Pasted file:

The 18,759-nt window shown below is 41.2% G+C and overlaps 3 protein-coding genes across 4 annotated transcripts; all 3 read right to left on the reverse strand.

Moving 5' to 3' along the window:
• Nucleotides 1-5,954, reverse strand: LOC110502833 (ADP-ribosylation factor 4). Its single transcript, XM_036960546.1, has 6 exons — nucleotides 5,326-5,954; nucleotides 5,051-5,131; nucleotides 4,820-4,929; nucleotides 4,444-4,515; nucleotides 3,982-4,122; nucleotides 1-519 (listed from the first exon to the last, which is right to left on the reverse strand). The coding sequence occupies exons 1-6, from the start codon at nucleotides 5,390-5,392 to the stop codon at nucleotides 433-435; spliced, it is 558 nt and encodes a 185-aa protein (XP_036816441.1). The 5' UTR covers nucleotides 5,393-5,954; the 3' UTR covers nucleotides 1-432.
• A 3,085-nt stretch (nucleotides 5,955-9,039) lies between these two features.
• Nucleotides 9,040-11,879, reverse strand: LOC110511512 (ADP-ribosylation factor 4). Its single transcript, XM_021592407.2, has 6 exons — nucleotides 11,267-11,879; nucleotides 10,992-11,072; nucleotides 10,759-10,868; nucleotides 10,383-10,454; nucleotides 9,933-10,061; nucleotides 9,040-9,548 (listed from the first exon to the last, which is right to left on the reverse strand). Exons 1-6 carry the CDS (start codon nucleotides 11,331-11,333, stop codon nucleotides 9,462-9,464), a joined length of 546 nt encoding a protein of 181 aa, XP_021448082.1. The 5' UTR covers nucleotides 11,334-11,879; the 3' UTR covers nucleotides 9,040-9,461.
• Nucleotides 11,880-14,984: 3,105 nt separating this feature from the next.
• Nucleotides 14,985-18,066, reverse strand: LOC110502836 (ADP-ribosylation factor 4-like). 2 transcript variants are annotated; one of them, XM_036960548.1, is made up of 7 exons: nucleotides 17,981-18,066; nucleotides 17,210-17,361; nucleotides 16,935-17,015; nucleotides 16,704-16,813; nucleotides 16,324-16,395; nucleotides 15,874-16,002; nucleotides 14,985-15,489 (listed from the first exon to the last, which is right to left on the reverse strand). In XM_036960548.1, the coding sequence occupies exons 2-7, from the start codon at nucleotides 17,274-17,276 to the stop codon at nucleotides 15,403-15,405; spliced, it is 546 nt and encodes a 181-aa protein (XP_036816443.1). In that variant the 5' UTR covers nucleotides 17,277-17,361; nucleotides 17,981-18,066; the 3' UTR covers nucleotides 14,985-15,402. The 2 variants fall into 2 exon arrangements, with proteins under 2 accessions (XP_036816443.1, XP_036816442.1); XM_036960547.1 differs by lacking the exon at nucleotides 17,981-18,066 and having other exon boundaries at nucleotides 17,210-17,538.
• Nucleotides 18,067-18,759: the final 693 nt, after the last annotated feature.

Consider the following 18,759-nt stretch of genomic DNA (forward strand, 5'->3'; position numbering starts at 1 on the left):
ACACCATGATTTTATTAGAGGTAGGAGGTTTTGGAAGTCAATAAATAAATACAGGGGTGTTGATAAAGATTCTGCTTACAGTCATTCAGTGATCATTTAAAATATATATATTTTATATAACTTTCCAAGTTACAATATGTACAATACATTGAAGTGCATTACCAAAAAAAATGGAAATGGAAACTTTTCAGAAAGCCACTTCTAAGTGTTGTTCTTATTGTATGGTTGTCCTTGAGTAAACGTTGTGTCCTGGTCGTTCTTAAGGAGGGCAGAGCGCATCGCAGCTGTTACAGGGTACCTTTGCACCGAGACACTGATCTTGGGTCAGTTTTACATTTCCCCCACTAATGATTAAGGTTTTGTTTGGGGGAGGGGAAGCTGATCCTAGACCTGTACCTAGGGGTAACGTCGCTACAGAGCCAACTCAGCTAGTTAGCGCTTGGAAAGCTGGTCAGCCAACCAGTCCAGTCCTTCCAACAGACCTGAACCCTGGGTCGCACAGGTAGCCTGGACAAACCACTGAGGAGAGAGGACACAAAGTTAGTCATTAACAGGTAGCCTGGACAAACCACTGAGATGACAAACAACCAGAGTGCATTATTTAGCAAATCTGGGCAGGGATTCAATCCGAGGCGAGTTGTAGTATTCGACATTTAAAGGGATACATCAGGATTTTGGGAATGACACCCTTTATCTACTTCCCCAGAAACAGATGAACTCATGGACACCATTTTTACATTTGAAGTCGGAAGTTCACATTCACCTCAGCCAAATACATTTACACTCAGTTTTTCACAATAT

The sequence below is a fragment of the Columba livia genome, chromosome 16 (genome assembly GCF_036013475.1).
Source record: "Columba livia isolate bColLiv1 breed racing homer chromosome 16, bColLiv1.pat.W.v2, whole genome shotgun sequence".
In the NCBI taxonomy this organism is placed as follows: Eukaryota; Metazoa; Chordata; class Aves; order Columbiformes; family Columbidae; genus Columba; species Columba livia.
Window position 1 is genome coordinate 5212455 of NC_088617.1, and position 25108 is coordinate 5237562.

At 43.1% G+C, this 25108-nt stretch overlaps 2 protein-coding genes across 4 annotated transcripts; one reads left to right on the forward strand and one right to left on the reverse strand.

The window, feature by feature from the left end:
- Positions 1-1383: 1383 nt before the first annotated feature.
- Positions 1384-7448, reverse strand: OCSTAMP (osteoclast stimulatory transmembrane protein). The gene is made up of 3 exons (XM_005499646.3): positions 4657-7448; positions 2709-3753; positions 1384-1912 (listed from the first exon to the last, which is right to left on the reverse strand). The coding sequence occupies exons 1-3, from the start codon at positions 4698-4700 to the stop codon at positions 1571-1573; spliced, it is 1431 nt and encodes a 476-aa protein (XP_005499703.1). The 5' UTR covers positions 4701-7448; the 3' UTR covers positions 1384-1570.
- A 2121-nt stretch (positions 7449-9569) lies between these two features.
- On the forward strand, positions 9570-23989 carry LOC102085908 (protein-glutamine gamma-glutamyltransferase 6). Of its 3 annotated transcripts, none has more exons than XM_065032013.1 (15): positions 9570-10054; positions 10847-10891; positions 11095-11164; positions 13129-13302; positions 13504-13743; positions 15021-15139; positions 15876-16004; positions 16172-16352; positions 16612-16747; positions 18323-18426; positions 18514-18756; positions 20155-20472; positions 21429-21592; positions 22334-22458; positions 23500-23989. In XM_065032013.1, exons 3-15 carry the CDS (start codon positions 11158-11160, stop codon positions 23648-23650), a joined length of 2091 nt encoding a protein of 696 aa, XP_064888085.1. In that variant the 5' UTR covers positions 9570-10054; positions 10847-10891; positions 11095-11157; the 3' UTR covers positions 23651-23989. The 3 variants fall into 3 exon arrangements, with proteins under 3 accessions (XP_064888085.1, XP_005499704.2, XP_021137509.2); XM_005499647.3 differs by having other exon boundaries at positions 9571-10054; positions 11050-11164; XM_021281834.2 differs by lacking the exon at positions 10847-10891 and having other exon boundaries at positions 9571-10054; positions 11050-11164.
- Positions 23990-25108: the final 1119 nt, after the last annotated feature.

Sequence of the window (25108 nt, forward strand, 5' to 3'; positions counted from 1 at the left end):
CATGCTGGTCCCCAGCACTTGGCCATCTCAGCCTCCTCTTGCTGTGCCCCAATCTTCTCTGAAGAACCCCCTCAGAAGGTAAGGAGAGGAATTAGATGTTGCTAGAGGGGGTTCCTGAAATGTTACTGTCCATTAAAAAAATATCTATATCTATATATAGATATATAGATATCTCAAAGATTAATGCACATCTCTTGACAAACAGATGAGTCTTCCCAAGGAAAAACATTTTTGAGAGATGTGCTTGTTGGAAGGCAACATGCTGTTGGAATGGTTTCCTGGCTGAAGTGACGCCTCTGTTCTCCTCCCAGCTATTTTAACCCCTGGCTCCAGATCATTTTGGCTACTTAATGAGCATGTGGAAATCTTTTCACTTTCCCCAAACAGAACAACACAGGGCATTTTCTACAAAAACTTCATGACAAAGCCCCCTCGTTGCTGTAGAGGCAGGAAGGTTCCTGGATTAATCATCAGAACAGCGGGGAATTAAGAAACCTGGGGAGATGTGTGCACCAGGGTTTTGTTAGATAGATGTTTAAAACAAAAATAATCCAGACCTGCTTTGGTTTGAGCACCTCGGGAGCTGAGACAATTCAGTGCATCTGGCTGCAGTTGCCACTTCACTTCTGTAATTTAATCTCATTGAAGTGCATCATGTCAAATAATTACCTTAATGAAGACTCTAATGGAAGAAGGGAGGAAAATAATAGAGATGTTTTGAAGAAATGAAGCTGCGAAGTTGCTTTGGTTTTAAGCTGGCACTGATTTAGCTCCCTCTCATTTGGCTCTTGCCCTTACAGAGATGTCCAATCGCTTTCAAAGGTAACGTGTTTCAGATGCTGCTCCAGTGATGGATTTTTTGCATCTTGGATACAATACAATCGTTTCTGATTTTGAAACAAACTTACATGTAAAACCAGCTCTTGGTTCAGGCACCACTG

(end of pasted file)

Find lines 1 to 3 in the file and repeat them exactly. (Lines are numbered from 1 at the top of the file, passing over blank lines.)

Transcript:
The 18,759-nt window shown below is 41.2% G+C and overlaps 3 protein-coding genes across 4 annotated transcripts; all 3 read right to left on the reverse strand.

Moving 5' to 3' along the window:
• Nucleotides 1-5,954, reverse strand: LOC110502833 (ADP-ribosylation factor 4). Its single transcript, XM_036960546.1, has 6 exons — nucleotides 5,326-5,954; nucleotides 5,051-5,131; nucleotides 4,820-4,929; nucleotides 4,444-4,515; nucleotides 3,982-4,122; nucleotides 1-519 (listed from the first exon to the last, which is right to left on the reverse strand). The coding sequence occupies exons 1-6, from the start codon at nucleotides 5,390-5,392 to the stop codon at nucleotides 433-435; spliced, it is 558 nt and encodes a 185-aa protein (XP_036816441.1). The 5' UTR covers nucleotides 5,393-5,954; the 3' UTR covers nucleotides 1-432.